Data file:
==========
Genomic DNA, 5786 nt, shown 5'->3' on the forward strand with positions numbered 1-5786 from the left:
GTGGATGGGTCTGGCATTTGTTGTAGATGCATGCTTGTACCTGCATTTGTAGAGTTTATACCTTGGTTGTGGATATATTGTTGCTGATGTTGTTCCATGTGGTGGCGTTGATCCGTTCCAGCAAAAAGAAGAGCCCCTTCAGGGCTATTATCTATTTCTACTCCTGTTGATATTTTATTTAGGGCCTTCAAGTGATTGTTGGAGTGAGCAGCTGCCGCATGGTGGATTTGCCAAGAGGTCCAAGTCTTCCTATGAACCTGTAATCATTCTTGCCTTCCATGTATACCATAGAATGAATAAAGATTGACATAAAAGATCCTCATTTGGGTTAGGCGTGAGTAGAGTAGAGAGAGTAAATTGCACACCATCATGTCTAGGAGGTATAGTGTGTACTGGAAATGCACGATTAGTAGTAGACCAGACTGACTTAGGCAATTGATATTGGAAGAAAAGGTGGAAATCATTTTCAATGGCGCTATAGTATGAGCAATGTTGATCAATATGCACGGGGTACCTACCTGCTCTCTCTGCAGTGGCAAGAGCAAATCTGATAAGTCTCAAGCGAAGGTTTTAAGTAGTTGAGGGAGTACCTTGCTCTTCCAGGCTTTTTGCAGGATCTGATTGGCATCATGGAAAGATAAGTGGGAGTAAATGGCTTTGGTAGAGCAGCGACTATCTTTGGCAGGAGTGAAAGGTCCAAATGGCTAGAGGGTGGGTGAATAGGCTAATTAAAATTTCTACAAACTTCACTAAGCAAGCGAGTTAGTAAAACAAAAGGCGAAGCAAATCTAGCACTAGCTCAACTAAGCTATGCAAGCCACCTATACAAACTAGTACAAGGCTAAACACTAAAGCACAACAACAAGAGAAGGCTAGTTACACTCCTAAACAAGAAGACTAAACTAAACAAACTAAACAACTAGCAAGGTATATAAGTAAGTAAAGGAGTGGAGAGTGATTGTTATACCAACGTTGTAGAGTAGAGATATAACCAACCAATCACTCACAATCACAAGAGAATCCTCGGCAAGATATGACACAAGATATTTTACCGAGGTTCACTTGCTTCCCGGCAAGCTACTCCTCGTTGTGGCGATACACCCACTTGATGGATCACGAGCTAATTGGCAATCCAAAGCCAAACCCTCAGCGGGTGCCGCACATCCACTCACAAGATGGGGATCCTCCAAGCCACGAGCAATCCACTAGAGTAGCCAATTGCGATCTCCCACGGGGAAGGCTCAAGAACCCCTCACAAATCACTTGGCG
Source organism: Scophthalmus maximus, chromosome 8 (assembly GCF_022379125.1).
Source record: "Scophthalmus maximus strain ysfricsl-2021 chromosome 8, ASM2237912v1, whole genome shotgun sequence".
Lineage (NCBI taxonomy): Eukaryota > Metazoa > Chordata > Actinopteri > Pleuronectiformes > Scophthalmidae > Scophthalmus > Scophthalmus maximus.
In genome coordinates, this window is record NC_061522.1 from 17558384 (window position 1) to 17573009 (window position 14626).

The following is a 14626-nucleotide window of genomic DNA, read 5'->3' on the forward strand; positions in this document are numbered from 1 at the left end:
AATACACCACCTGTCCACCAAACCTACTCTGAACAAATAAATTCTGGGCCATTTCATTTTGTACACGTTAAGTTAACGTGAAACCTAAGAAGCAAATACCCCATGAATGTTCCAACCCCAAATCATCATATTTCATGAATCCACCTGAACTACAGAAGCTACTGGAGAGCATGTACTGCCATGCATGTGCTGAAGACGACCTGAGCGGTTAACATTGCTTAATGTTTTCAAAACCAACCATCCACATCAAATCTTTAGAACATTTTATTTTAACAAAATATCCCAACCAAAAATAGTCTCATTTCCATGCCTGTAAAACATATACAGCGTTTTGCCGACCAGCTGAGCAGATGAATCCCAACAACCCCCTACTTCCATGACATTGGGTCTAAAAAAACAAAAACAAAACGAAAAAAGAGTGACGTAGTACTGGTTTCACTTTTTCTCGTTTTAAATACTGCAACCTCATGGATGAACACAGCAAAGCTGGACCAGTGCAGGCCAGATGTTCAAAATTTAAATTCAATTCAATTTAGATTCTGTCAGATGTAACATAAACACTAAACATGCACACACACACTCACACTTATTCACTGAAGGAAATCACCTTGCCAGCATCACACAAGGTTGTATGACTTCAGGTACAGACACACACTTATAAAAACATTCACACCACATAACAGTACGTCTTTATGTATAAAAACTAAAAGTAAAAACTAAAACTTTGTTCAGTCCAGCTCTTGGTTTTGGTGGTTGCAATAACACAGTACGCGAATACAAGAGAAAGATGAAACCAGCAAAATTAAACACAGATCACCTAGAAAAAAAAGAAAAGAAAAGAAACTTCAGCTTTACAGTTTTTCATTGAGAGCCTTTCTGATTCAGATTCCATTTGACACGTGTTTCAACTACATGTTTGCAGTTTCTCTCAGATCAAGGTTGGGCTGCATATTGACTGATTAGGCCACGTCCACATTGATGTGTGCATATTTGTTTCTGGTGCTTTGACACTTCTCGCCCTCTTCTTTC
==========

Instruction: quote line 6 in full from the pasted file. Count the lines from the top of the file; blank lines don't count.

In genome coordinates, this window is record NC_061522.1 from 17558384 (window position 1) to 17573009 (window position 14626).